Bezuidenhout points out that SA residents and companies receiving payment in US dollars are allowed to open foreign currency accounts in which to park their dollars. That hedges them against rand weakness, which has been a feature of the forex market for the last decade and saves them the costs and hassle of having to convert back to US dollars when importing or purchasing services abroad.
South Africans planning on financially emigrating or making use of their R10 million-a-year foreign investment allowance (FIA) have to navigate the South African Reserve Bank’s (Sarb’s) complex set of rules. FIA applications require tax clearance from the South African Revenue Service (Sars).
BeztForex provides tax clearance certificates and applications to Sarb for free, when transactions are facilitated by it.
The company also assists multinational companies with foreign nationals working and living in SA by opening bank accounts that allow them to transact globally.
There are a lot of South Africans working remotely and abroad for international companies who need to open a bank account to receive and send money, and BeztForex can assist with the opening of such bank accounts.
Recent changes to regulations around financial emigration have made it more difficult to shift funds abroad.
“Banks will only remit funds when the full financial emigration process has been completed, and South Africans who are living abroad, or who plan to, are under stricter surveillance than ever before,” says Bezuidenhout.
He adds that for Sars, South Africans who emigrated 20 years ago but who still have assets such as property in SA, are still regarded as South Africans temporally abroad – because they have not completed the financial emigration process.
Should they decide to sell the property in SA, or inherit money locally, they may not be able to receive the full proceeds in one go, as they are only able to remit R1 million per annum as part of their single discretionary allowance (SDA). For funds over R1 million they will need to either apply for the FIA allowance (up to R10 million per annum) or go through the full financial emigration process.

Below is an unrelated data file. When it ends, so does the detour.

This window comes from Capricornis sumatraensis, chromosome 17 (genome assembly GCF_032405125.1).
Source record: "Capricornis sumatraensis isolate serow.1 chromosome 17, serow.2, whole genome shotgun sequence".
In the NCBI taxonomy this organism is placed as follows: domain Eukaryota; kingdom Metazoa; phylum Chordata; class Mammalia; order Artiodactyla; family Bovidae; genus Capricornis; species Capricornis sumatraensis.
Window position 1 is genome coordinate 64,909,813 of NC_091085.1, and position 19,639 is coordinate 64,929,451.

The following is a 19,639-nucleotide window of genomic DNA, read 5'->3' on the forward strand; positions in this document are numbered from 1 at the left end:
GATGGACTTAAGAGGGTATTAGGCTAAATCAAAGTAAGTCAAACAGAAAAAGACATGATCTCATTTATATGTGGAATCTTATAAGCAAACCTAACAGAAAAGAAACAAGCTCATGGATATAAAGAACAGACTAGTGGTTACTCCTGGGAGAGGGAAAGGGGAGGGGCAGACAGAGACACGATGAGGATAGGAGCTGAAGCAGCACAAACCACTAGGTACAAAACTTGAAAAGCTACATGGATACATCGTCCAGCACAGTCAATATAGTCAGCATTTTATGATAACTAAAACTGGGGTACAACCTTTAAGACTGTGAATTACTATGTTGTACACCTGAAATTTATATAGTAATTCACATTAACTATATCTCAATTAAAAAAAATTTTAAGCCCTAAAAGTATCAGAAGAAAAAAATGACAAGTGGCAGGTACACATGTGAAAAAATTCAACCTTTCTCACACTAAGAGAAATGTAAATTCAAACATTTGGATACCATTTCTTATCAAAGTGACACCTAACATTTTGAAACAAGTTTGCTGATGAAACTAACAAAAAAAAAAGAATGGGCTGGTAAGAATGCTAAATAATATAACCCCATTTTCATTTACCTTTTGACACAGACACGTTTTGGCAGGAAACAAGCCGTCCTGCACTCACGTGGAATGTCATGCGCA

Forward cover for individuals
Another way BeztForex is disrupting the forex market for individuals is by allowing them to take out forward cover, which allows them to lock in a rate today – even though the forex is only needed several months hence.
“People who are investing abroad and need US dollars sometime in the future [up to 12 months] can lock in a rate today using forward cover, which most people assume is just for companies. Again, we are disrupting the market by making this available to individuals,” says Bezuidenhout.
“We’ve also got clients who emigrated years ago and are now returning to SA. One client was overseas for 20 years and built up a good property portfolio but is planning to return to SA with a view to purchasing a property sometime in the near future. We were able to lock in a forex rate to protect against any volatility in the British pound-rand exchange rate.
“We’re also able to do the same thing for a variety of other payment scenarios.”
Brought to you by BeztForex.